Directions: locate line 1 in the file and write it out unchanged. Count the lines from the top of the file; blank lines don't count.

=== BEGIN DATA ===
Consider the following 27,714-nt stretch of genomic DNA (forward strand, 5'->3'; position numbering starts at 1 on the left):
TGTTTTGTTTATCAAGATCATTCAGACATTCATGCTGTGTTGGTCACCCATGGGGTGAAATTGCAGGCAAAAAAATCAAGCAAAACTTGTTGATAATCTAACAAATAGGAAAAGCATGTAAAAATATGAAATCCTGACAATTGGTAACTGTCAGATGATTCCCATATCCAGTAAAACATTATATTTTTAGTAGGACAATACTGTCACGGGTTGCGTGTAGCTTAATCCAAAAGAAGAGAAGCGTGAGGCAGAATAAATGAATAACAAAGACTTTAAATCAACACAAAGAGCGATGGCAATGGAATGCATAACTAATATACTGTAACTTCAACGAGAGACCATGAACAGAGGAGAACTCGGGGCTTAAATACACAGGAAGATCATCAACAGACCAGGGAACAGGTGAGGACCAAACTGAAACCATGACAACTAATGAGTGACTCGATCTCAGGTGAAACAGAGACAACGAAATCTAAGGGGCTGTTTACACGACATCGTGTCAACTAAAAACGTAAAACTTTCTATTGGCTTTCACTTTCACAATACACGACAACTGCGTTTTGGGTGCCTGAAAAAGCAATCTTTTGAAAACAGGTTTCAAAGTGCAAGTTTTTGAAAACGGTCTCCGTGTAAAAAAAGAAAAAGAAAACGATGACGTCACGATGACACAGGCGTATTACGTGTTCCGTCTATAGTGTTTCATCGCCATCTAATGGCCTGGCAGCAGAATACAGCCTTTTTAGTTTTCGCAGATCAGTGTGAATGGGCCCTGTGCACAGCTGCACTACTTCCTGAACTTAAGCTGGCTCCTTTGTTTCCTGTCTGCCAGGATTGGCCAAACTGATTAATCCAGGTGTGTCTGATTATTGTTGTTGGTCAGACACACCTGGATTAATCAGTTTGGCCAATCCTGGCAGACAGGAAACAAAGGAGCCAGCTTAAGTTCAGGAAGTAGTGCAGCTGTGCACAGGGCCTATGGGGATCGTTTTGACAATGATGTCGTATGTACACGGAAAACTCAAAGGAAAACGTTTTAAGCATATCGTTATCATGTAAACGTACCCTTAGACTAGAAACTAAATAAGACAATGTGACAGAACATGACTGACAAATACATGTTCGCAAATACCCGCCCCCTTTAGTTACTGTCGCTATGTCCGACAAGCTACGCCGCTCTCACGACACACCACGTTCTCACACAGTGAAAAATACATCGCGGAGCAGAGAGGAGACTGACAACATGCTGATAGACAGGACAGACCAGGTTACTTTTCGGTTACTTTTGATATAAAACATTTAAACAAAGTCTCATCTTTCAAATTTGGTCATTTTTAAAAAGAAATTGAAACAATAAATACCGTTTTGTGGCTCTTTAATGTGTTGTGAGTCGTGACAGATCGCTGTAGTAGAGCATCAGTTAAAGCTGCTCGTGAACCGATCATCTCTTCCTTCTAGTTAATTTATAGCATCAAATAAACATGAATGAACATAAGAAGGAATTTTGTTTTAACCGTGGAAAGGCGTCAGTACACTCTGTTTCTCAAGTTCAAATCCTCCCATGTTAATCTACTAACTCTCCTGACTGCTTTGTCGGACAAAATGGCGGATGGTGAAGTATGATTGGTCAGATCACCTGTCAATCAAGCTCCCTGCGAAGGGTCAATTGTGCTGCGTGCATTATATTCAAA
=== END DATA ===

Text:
Consider the following 27,714-nt stretch of genomic DNA (forward strand, 5'->3'; position numbering starts at 1 on the left):